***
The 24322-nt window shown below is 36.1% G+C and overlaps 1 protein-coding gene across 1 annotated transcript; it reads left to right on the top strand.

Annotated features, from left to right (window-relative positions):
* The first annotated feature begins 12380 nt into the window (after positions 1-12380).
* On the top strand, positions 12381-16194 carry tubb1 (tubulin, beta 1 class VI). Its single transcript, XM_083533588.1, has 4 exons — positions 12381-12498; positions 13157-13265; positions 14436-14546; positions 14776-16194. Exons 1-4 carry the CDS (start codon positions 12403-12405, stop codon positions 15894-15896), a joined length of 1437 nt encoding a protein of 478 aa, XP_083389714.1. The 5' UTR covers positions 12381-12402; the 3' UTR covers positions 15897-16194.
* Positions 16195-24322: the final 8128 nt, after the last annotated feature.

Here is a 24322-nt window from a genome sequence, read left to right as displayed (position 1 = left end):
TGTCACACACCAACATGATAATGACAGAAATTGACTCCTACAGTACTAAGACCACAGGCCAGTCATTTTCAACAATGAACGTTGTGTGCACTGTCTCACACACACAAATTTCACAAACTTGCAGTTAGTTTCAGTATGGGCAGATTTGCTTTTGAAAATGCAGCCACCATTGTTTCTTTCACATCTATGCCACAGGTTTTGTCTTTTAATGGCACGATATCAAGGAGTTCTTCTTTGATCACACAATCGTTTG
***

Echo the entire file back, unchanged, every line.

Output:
The 24322-nt window shown below is 36.1% G+C and overlaps 1 protein-coding gene across 1 annotated transcript; it reads left to right on the top strand.

Annotated features, from left to right (window-relative positions):
* The first annotated feature begins 12380 nt into the window (after positions 1-12380).
* On the top strand, positions 12381-16194 carry tubb1 (tubulin, beta 1 class VI). Its single transcript, XM_083533588.1, has 4 exons — positions 12381-12498; positions 13157-13265; positions 14436-14546; positions 14776-16194. Exons 1-4 carry the CDS (start codon positions 12403-12405, stop codon positions 15894-15896), a joined length of 1437 nt encoding a protein of 478 aa, XP_083389714.1. The 5' UTR covers positions 12381-12402; the 3' UTR covers positions 15897-16194.
* Positions 16195-24322: the final 8128 nt, after the last annotated feature.

Here is a 24322-nt window from a genome sequence, read left to right as displayed (position 1 = left end):
TGTCACACACCAACATGATAATGACAGAAATTGACTCCTACAGTACTAAGACCACAGGCCAGTCATTTTCAACAATGAACGTTGTGTGCACTGTCTCACACACACAAATTTCACAAACTTGCAGTTAGTTTCAGTATGGGCAGATTTGCTTTTGAAAATGCAGCCACCATTGTTTCTTTCACATCTATGCCACAGGTTTTGTCTTTTAATGGCACGATATCAAGGAGTTCTTCTTTGATCACACAATCGTTTG